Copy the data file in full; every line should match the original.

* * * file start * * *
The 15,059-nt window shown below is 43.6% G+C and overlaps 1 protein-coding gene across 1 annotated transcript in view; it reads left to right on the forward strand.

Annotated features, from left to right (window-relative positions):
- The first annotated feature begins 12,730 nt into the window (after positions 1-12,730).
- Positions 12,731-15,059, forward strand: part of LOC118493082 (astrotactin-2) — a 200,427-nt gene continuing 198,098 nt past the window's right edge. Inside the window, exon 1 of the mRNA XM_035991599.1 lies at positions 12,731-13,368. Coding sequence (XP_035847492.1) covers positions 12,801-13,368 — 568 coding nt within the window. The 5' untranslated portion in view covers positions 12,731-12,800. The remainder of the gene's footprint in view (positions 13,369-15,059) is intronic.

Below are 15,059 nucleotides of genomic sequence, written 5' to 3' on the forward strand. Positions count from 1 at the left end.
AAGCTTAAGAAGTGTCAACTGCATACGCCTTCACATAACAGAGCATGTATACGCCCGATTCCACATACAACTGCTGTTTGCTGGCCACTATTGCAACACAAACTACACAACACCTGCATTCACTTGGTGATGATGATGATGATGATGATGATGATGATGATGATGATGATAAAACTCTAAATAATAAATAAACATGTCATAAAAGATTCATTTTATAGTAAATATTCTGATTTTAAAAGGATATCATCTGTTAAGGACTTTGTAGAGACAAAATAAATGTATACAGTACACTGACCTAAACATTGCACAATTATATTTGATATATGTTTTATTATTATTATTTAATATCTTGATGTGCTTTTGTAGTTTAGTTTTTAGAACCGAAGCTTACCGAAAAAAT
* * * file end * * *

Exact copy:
The 15,059-nt window shown below is 43.6% G+C and overlaps 1 protein-coding gene across 1 annotated transcript in view; it reads left to right on the forward strand.

Annotated features, from left to right (window-relative positions):
- The first annotated feature begins 12,730 nt into the window (after positions 1-12,730).
- Positions 12,731-15,059, forward strand: part of LOC118493082 (astrotactin-2) — a 200,427-nt gene continuing 198,098 nt past the window's right edge. Inside the window, exon 1 of the mRNA XM_035991599.1 lies at positions 12,731-13,368. Coding sequence (XP_035847492.1) covers positions 12,801-13,368 — 568 coding nt within the window. The 5' untranslated portion in view covers positions 12,731-12,800. The remainder of the gene's footprint in view (positions 13,369-15,059) is intronic.

Below are 15,059 nucleotides of genomic sequence, written 5' to 3' on the forward strand. Positions count from 1 at the left end.
AAGCTTAAGAAGTGTCAACTGCATACGCCTTCACATAACAGAGCATGTATACGCCCGATTCCACATACAACTGCTGTTTGCTGGCCACTATTGCAACACAAACTACACAACACCTGCATTCACTTGGTGATGATGATGATGATGATGATGATGATGATGATGATGATGATAAAACTCTAAATAATAAATAAACATGTCATAAAAGATTCATTTTATAGTAAATATTCTGATTTTAAAAGGATATCATCTGTTAAGGACTTTGTAGAGACAAAATAAATGTATACAGTACACTGACCTAAACATTGCACAATTATATTTGATATATGTTTTATTATTATTATTTAATATCTTGATGTGCTTTTGTAGTTTAGTTTTTAGAACCGAAGCTTACCGAAAAAAT